Using video as a reflective tool in interpersonal skills training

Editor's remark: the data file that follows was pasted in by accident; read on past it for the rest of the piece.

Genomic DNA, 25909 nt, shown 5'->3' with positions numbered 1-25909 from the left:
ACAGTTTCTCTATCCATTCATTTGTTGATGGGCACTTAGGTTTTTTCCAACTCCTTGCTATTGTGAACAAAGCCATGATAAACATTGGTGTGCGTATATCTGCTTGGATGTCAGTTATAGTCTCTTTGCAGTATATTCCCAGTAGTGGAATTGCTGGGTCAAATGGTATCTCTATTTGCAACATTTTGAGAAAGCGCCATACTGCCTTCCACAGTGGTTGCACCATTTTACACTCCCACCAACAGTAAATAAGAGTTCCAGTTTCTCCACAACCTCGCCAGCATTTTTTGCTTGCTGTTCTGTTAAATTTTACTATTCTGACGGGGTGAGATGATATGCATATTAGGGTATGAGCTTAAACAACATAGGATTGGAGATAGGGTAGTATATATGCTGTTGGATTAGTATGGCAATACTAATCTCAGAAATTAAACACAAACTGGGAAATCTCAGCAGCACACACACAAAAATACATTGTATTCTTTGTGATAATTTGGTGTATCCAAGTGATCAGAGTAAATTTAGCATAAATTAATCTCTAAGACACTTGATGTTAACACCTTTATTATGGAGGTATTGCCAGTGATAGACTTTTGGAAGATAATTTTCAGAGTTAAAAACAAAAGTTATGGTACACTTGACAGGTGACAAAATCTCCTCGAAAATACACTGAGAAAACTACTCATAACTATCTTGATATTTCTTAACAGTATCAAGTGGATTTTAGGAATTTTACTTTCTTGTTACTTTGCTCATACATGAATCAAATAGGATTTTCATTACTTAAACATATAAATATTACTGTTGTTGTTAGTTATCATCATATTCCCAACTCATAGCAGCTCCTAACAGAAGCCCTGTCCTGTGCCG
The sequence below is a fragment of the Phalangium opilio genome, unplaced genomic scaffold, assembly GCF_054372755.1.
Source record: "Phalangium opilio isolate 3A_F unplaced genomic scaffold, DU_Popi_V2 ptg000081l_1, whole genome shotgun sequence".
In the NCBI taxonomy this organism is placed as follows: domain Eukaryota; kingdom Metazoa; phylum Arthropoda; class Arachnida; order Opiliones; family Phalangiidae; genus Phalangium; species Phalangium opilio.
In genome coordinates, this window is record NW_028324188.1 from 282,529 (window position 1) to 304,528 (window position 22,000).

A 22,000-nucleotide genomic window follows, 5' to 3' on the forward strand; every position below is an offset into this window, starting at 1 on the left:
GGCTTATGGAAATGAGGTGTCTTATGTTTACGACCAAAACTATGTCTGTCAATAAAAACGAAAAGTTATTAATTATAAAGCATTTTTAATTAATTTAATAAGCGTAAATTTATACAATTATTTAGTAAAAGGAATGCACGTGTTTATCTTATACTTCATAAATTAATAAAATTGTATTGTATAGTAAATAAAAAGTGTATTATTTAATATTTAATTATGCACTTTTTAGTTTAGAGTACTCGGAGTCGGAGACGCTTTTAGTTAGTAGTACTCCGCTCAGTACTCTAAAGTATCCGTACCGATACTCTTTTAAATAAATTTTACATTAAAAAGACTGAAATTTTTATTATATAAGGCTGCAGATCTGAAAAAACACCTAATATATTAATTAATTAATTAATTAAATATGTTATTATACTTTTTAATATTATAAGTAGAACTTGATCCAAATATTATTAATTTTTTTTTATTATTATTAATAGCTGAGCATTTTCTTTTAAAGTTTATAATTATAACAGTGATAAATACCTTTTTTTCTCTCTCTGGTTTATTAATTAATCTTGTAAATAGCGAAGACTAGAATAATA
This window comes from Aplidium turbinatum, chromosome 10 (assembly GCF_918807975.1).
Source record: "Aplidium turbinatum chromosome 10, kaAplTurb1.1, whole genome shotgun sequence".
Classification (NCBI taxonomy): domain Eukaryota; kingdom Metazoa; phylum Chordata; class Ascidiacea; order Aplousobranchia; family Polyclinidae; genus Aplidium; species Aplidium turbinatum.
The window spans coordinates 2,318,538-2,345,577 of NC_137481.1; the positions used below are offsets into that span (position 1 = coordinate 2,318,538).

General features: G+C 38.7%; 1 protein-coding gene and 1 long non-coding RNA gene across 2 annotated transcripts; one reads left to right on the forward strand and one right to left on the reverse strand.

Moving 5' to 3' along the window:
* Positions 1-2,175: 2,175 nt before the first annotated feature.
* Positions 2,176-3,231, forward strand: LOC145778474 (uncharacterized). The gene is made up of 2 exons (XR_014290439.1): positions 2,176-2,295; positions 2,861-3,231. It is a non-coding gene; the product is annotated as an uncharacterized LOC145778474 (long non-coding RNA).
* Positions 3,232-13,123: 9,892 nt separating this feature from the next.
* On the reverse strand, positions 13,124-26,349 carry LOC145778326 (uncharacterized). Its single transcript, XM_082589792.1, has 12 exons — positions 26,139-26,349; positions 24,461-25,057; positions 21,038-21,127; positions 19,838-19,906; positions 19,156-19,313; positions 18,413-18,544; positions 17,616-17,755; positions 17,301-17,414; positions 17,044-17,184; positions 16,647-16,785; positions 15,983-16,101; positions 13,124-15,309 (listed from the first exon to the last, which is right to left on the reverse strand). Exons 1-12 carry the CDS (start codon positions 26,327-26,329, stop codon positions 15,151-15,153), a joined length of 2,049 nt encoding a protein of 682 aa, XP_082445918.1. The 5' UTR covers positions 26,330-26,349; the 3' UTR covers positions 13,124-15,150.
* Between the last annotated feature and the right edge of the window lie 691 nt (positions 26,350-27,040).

• Published on
    22-Nov-2016

  • View
    215

  • Download
    2

Transcript